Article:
Boeing deliveries drop despite 737 Max’s return to flight


Boeing has reported final 2020 numbers for airplane orders and deliveries, and they are down from 2019 even though the 737 Max is flying again

Boeing Co. got a bump in orders and deliveries of new planes in December, but it wasn’t enough to salvage a poor year for the big aircraft maker.

Chicago-based Boeing still reported more cancellations than new orders for its 737 Max jet, which was grounded for 21 months after crashes in Indonesia and Ethiopia killed 346 people.

Deliveries are crucial because aircraft makers get much of their cash when planes are delivered. Short on cash during the Max grounding, Boeing has borrowed billions and cut thousands of jobs to reduce costs.

However, Boeing delivered none of its larger 787 jets as it worked to fix manufacturing problems where sections are the fuselage come together.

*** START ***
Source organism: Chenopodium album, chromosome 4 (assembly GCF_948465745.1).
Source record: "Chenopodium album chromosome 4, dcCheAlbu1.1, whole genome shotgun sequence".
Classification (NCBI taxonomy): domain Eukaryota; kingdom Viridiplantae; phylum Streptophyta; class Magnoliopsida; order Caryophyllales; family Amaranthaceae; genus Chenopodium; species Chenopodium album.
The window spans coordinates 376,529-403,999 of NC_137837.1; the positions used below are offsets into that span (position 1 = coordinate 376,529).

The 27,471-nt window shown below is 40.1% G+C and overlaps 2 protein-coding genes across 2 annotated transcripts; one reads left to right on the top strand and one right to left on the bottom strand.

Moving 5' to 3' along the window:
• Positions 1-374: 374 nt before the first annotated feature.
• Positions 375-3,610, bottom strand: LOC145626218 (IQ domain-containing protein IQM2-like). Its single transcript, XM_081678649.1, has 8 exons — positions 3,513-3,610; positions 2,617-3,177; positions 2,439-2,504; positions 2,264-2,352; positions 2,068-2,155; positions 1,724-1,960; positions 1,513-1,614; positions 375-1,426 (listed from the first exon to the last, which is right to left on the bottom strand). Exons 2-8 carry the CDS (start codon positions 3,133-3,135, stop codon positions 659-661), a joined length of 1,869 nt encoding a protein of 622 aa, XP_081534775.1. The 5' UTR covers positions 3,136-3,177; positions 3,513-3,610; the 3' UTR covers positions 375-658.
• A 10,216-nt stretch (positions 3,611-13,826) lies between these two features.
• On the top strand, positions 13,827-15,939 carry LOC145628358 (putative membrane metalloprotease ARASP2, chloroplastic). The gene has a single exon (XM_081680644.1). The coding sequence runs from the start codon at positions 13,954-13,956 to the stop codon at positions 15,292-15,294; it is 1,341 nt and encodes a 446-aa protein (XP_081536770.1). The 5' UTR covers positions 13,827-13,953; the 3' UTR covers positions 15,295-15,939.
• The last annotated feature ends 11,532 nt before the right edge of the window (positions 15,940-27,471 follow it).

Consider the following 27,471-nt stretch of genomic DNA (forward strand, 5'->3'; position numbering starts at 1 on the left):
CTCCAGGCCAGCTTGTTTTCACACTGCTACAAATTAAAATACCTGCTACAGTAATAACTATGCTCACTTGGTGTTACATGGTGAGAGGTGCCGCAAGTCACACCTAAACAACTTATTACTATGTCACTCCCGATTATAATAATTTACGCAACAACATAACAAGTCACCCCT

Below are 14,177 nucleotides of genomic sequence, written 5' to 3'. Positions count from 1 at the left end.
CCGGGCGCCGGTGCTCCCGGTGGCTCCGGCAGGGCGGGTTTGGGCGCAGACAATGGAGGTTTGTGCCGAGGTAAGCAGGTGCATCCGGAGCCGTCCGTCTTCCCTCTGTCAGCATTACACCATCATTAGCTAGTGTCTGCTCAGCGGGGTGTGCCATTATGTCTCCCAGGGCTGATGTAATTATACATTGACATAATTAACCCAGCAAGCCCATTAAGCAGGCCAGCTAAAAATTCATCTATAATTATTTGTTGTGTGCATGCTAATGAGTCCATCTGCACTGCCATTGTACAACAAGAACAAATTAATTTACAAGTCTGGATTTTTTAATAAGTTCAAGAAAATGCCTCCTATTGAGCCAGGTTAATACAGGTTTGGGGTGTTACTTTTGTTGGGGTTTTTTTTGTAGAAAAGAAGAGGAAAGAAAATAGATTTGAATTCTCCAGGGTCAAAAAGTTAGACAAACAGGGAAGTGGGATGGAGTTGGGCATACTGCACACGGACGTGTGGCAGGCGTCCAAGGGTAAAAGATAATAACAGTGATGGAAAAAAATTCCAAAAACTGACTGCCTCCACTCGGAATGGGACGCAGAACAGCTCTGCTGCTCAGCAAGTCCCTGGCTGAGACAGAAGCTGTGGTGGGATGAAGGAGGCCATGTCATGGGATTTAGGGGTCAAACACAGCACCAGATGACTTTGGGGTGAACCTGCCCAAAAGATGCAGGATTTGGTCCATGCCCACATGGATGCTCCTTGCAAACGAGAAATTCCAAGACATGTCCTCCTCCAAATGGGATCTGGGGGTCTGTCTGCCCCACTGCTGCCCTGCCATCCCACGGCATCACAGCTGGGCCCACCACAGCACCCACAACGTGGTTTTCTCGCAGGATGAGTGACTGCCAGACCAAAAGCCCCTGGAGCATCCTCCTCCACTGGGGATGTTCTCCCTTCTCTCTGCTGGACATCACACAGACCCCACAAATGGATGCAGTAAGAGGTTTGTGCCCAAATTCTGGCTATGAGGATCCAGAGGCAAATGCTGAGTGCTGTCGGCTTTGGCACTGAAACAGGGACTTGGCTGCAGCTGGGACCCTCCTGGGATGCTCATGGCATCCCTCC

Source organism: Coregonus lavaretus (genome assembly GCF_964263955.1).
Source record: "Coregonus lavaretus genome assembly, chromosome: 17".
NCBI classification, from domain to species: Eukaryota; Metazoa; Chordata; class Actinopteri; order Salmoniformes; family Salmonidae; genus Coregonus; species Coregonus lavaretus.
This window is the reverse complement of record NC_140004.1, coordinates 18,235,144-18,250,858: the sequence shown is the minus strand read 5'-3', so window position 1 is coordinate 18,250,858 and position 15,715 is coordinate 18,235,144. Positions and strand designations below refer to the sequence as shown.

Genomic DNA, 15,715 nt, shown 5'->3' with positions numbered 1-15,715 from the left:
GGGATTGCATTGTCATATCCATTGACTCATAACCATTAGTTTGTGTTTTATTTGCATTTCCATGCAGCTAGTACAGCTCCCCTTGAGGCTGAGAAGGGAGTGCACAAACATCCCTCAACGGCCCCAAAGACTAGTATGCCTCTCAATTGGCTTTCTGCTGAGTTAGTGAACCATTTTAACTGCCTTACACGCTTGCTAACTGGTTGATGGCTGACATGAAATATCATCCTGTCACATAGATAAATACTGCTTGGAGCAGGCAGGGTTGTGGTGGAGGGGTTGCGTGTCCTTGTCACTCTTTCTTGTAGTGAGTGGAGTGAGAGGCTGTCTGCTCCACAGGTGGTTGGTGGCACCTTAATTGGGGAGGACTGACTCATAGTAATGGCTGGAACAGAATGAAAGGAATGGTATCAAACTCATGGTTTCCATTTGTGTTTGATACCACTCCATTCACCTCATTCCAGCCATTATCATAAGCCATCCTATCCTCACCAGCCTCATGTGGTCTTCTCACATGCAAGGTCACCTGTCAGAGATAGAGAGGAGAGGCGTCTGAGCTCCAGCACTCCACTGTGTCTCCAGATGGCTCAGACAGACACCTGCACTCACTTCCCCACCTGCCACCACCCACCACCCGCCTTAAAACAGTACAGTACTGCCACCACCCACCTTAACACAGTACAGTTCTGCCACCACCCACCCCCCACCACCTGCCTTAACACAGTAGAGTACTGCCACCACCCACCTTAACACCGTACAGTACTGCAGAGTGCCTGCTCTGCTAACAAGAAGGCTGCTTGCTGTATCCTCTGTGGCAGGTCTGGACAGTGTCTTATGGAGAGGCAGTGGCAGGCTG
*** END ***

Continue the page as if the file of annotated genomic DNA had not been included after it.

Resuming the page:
Boeing reported 90 new orders in December. The bulk, 75, came in a single previously announced order by Irish discount airline Ryanair. The total included cargo carrier DHL’s order for eight Boeing 777 freighters, which was announced Tuesday.

However, Boeing also reported canceled orders for 105 Max planes, all but five by leasing companies that fear it will be difficult to find operators to take the planes.

The totals don’t include Alaska Airlines’ decision to buy 23 more Max jets. That deal was announced last month but will be reported with January orders, a Boeing spokesman said.

For 2020, orders fell to 184 from 246 in 2019.

Airbus reported 383 orders in 2020.

Boeing said it has a backlog of nearly 3,300 unfilled orders for the Max and about 4,200 for all planes, including cargo freighters.

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This story has been updated to correct that Boeing delivered 27 Max planes in December, not 28.



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